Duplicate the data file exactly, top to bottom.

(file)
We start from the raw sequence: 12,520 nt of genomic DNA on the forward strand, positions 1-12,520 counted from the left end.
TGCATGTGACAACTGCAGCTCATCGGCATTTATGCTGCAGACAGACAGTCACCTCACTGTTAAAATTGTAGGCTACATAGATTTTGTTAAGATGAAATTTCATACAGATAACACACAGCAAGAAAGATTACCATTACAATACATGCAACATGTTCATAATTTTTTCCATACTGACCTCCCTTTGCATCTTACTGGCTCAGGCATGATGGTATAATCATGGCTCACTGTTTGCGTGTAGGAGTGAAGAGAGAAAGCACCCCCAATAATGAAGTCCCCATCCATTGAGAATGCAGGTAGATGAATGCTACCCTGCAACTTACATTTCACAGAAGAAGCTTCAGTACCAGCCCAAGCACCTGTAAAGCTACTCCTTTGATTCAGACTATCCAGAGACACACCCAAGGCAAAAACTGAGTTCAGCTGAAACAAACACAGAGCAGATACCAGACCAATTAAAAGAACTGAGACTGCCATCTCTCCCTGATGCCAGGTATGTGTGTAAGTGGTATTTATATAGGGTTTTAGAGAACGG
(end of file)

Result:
We start from the raw sequence: 12,520 nt of genomic DNA on the forward strand, positions 1-12,520 counted from the left end.
TGCATGTGACAACTGCAGCTCATCGGCATTTATGCTGCAGACAGACAGTCACCTCACTGTTAAAATTGTAGGCTACATAGATTTTGTTAAGATGAAATTTCATACAGATAACACACAGCAAGAAAGATTACCATTACAATACATGCAACATGTTCATAATTTTTTCCATACTGACCTCCCTTTGCATCTTACTGGCTCAGGCATGATGGTATAATCATGGCTCACTGTTTGCGTGTAGGAGTGAAGAGAGAAAGCACCCCCAATAATGAAGTCCCCATCCATTGAGAATGCAGGTAGATGAATGCTACCCTGCAACTTACATTTCACAGAAGAAGCTTCAGTACCAGCCCAAGCACCTGTAAAGCTACTCCTTTGATTCAGACTATCCAGAGACACACCCAAGGCAAAAACTGAGTTCAGCTGAAACAAACACAGAGCAGATACCAGACCAATTAAAAGAACTGAGACTGCCATCTCTCCCTGATGCCAGGTATGTGTGTAAGTGGTATTTATATAGGGTTTTAGAGAACGG